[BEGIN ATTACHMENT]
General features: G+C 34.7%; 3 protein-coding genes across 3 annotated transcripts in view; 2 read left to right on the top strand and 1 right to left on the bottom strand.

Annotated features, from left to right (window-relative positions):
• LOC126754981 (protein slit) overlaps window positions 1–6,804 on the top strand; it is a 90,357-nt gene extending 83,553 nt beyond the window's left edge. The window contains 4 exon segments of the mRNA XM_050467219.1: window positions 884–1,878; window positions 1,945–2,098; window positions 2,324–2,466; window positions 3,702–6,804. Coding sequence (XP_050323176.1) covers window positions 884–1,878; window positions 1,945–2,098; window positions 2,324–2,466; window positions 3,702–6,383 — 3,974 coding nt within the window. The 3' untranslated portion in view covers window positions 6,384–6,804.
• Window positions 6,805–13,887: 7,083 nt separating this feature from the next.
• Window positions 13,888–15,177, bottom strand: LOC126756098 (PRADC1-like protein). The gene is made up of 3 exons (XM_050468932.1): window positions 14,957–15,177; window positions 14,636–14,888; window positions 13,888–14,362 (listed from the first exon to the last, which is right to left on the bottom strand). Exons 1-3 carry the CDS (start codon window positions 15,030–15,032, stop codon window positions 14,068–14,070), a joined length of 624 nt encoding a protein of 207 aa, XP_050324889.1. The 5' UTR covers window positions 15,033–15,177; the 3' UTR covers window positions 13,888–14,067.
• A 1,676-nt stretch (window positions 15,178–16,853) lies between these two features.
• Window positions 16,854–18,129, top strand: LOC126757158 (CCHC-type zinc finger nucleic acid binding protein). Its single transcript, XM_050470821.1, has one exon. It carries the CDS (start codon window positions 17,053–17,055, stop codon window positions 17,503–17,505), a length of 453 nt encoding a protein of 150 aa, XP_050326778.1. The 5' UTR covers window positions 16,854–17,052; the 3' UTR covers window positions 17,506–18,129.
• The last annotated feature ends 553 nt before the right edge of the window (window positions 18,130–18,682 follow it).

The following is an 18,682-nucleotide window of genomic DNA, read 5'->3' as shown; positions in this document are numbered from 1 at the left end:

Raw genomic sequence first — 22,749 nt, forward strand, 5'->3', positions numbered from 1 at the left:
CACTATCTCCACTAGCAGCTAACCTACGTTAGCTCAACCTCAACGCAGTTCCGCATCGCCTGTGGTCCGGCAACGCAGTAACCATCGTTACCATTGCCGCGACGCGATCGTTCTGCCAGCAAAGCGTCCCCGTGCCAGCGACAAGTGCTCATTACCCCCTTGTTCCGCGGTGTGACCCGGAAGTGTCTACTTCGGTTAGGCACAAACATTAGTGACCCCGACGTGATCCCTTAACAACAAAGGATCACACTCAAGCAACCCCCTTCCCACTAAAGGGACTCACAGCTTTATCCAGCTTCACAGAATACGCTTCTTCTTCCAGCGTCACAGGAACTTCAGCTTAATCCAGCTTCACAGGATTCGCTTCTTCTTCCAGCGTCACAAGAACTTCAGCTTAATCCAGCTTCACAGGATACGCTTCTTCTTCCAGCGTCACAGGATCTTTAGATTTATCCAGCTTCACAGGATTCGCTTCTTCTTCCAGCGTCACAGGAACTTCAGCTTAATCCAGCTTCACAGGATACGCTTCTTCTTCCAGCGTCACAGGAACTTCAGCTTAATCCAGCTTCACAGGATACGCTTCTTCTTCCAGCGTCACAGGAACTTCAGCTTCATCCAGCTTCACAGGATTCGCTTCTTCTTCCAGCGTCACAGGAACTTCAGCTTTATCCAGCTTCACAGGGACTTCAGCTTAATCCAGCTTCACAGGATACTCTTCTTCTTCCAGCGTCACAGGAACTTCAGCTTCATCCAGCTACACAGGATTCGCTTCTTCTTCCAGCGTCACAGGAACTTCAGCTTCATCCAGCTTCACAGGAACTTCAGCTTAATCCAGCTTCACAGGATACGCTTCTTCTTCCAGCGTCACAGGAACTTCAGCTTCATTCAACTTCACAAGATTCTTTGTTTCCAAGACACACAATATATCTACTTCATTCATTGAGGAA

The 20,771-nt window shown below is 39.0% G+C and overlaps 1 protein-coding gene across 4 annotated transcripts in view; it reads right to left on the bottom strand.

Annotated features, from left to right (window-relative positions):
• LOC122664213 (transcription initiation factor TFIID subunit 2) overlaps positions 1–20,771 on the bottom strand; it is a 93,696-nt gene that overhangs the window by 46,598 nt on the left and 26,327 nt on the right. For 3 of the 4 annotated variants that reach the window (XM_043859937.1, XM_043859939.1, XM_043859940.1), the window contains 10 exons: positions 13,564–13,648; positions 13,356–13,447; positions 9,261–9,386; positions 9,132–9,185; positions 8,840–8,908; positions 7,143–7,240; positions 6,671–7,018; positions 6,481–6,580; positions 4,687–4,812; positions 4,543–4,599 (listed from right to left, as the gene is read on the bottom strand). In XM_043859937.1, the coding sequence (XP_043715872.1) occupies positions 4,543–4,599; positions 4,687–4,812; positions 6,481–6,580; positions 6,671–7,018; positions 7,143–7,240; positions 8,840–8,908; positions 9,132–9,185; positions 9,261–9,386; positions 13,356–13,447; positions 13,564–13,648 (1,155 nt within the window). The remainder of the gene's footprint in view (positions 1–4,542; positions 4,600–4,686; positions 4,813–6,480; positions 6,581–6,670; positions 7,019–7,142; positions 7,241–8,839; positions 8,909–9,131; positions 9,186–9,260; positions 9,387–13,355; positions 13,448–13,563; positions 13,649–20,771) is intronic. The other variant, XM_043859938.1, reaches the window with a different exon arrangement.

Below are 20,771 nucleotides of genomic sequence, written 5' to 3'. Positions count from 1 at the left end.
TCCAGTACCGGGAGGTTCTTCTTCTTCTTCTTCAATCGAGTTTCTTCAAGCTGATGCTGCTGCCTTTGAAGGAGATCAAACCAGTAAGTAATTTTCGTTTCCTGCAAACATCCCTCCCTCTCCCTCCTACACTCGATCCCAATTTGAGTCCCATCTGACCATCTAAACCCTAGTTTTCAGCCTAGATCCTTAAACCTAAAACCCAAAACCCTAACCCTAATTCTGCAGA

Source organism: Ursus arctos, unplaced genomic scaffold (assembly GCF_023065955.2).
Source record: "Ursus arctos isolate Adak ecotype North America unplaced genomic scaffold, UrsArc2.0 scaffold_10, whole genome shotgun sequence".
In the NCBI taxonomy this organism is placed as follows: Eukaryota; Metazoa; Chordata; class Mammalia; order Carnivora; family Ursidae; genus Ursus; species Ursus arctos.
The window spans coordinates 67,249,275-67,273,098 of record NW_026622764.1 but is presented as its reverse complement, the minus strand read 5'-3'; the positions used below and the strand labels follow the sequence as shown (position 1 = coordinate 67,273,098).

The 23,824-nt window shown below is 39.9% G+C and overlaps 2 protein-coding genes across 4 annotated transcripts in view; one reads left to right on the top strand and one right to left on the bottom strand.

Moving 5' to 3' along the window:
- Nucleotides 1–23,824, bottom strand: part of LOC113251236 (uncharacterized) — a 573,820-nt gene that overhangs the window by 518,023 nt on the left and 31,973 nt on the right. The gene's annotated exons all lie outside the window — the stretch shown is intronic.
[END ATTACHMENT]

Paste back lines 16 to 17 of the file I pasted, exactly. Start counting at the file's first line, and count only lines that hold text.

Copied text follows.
TCCAGTACCGGGAGGTTCTTCTTCTTCTTCTTCAATCGAGTTTCTTCAAGCTGATGCTGCTGCCTTTGAAGGAGATCAAACCAGTAAGTAATTTTCGTTTCCTGCAAACATCCCTCCCTCTCCCTCCTACACTCGATCCCAATTTGAGTCCCATCTGACCATCTAAACCCTAGTTTTCAGCCTAGATCCTTAAACCTAAAACCCAAAACCCTAACCCTAATTCTGCAGA

Source organism: Ursus arctos, unplaced genomic scaffold (assembly GCF_023065955.2).